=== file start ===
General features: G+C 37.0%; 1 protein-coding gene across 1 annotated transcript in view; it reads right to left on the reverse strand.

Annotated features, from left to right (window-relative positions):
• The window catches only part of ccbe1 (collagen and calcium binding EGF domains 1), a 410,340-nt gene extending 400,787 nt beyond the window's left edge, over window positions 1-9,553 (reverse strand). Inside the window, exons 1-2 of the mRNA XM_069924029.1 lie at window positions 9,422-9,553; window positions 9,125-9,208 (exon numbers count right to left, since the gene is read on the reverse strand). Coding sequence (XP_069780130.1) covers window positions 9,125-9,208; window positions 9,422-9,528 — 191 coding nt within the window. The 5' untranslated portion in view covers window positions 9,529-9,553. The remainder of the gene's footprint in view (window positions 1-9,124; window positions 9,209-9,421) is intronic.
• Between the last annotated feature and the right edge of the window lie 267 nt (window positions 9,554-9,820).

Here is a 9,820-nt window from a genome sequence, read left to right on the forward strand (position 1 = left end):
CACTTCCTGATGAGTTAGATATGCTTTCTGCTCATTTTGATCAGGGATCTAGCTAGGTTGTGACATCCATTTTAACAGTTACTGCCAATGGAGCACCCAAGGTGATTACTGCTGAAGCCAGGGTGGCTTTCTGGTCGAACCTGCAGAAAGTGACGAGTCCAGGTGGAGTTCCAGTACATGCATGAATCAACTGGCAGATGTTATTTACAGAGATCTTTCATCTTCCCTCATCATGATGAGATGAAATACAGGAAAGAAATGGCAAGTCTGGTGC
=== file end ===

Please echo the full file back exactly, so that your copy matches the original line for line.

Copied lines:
General features: G+C 37.0%; 1 protein-coding gene across 1 annotated transcript in view; it reads right to left on the reverse strand.

Annotated features, from left to right (window-relative positions):
• The window catches only part of ccbe1 (collagen and calcium binding EGF domains 1), a 410,340-nt gene extending 400,787 nt beyond the window's left edge, over window positions 1-9,553 (reverse strand). Inside the window, exons 1-2 of the mRNA XM_069924029.1 lie at window positions 9,422-9,553; window positions 9,125-9,208 (exon numbers count right to left, since the gene is read on the reverse strand). Coding sequence (XP_069780130.1) covers window positions 9,125-9,208; window positions 9,422-9,528 — 191 coding nt within the window. The 5' untranslated portion in view covers window positions 9,529-9,553. The remainder of the gene's footprint in view (window positions 1-9,124; window positions 9,209-9,421) is intronic.
• Between the last annotated feature and the right edge of the window lie 267 nt (window positions 9,554-9,820).

Here is a 9,820-nt window from a genome sequence, read left to right on the forward strand (position 1 = left end):
CACTTCCTGATGAGTTAGATATGCTTTCTGCTCATTTTGATCAGGGATCTAGCTAGGTTGTGACATCCATTTTAACAGTTACTGCCAATGGAGCACCCAAGGTGATTACTGCTGAAGCCAGGGTGGCTTTCTGGTCGAACCTGCAGAAAGTGACGAGTCCAGGTGGAGTTCCAGTACATGCATGAATCAACTGGCAGATGTTATTTACAGAGATCTTTCATCTTCCCTCATCATGATGAGATGAAATACAGGAAAGAAATGGCAAGTCTGGTGC